Bobby Cox has spent 24 seasons as manager of the Atlanta Braves. But when asked if he's coming back for season No. 25, he would not commit one way or the other, the Atlanta Journal-Constitution reported.
"I just don't know right now," he said, according to the report. "I'm not thinking about it. I'm still trying to get us in the playoffs somehow."
Cox, 68, has faced more criticism this season than in years past in Atlanta, as the Braves appear headed for a fourth straight season out of the playoffs -- a departure from the team's glory days of 14 straight National League East titles, five pennants and a World Series title. But Cox says he still enjoys the competition, ignores the criticism and does not view his age as an issue, according to the report.
Cox did say that he goes through the same process in deciding whether to return each year, according to the report.
"It starts in spring training almost. But you always feel good then," he said, according to the report. "I guess I'll be sitting down with [management] after the season."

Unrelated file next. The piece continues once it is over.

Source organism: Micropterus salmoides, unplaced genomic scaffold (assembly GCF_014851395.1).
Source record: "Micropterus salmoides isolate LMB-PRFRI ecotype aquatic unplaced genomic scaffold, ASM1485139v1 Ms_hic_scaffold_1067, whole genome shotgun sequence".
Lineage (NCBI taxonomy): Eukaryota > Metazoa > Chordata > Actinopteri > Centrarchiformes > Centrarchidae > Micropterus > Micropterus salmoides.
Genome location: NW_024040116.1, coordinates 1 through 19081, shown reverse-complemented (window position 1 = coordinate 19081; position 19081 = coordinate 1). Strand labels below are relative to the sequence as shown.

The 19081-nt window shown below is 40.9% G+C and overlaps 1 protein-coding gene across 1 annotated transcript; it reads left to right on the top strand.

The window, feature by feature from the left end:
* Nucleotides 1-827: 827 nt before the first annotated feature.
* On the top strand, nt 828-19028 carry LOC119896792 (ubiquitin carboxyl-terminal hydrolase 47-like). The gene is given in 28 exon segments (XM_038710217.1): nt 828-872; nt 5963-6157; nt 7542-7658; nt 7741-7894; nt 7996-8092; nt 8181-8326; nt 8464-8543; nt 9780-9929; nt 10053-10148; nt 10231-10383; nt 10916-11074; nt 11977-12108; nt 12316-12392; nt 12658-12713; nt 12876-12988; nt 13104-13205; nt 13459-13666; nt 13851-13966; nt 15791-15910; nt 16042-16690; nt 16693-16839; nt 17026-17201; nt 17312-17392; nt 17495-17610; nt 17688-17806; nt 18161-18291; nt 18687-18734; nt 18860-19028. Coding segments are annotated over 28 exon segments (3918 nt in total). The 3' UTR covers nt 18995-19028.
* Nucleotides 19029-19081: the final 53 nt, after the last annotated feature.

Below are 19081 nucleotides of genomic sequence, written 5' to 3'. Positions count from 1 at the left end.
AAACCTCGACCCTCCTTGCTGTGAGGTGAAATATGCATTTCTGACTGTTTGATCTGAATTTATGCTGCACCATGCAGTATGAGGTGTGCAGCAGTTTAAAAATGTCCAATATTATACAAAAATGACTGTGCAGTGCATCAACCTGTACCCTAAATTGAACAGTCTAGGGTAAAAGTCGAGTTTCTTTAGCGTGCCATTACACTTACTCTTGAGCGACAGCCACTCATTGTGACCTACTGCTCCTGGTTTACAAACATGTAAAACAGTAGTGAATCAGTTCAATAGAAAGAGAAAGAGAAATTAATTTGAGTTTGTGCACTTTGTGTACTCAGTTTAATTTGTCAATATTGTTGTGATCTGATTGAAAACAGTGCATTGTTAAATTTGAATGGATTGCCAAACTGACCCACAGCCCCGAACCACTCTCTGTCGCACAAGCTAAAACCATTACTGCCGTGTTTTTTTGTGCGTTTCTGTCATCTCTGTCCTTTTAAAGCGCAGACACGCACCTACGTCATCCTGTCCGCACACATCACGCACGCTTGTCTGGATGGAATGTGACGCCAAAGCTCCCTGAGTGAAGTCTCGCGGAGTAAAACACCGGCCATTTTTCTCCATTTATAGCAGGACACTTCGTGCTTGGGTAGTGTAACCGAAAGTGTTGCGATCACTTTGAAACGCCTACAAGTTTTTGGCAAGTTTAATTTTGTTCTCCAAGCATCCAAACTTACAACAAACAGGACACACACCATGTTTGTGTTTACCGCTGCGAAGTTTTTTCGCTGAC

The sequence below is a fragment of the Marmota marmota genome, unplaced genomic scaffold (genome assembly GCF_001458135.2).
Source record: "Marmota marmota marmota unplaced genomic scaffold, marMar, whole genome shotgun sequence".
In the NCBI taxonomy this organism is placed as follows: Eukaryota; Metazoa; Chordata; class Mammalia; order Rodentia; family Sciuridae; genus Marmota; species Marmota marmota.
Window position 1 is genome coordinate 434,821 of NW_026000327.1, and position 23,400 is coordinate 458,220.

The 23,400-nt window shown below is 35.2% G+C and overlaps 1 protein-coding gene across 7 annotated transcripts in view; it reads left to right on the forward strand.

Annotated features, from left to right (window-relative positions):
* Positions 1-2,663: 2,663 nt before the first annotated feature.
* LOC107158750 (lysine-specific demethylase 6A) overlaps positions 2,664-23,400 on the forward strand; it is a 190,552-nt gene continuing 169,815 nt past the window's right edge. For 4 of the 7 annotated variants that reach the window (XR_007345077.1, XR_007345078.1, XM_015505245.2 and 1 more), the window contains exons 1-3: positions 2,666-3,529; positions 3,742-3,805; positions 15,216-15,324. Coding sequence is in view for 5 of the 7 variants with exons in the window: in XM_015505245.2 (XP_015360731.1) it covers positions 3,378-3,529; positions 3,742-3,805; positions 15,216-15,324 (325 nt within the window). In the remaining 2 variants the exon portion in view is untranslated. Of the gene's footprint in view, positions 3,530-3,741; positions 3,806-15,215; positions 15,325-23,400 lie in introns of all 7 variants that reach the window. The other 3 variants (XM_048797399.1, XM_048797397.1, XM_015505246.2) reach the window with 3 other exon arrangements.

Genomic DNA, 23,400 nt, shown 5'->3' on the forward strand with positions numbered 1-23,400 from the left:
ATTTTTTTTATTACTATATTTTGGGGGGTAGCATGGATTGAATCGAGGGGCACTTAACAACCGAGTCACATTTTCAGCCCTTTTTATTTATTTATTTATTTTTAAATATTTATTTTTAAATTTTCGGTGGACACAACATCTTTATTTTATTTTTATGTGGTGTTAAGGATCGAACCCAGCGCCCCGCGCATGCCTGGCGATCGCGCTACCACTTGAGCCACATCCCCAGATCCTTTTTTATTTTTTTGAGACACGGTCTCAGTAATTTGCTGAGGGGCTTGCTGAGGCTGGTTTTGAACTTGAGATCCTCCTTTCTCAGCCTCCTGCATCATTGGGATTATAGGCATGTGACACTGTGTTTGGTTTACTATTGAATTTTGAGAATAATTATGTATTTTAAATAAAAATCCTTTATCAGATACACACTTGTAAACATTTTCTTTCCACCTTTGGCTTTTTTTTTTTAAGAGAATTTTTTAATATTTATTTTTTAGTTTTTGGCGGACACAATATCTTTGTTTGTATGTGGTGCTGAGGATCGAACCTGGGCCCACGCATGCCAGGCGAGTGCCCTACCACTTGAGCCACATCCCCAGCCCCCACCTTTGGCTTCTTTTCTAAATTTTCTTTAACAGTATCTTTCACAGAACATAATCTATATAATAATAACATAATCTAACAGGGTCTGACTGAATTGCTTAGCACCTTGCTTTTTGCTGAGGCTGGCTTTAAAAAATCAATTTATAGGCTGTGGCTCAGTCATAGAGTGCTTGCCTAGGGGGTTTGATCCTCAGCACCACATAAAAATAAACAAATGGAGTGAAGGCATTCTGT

In 2007, Cox said at spring training that he would probably retire after the 2008 season. That didn't happen, and on Tuesday he acknowledged that his love of the game has not made it easy to walk away, according to the report.
"The game is still amazingly fun," he said. "To be able to participate in a game every day is every kid's dream. That's never changed. I still love it. It's the competition. Whether it's a so-so team or a great team, it's still competition. It's what you thrive on."
Entering Wednesday's games, Cox held a 2,403-1,922 record in 28 seasons, including four years with the Toronto Blue Jays (1982-85). A four-time manager of the year, he is fourth all-time in wins, trailing Connie Mack, John McGraw and Tony La Russa.
Cox also is one of only five managers to spend 20 consecutive seasons with one team. Mack spent 50 seasons with the Philadelphia Athletics, McGraw spent 31 seasons with the New York Giants, Walter Alston spent 23 seasons with the Brooklyn/Los Angeles Dodgers, and Tommy Lasorda managed the Dodgers for 21 seasons.